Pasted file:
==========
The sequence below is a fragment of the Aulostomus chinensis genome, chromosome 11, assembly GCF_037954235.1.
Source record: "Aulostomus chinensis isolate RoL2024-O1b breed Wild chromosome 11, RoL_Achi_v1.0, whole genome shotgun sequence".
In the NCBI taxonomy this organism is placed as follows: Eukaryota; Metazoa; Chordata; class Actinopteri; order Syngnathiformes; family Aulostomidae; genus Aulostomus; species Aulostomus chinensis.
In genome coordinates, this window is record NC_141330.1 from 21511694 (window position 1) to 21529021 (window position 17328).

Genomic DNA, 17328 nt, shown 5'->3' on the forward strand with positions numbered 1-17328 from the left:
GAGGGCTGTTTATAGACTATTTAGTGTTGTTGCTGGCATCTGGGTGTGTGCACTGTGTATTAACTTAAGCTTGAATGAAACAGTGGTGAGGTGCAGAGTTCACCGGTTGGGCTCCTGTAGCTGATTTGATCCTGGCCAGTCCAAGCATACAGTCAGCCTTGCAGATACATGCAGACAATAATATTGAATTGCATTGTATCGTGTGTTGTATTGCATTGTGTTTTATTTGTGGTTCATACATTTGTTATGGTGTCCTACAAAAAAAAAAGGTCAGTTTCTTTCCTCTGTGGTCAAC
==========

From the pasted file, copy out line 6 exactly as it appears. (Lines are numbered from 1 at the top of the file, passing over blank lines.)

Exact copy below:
GAGGGCTGTTTATAGACTATTTAGTGTTGTTGCTGGCATCTGGGTGTGTGCACTGTGTATTAACTTAAGCTTGAATGAAACAGTGGTGAGGTGCAGAGTTCACCGGTTGGGCTCCTGTAGCTGATTTGATCCTGGCCAGTCCAAGCATACAGTCAGCCTTGCAGATACATGCAGACAATAATATTGAATTGCATTGTATCGTGTGTTGTATTGCATTGTGTTTTATTTGTGGTTCATACATTTGTTATGGTGTCCTACAAAAAAAAAAGGTCAGTTTCTTTCCTCTGTGGTCAAC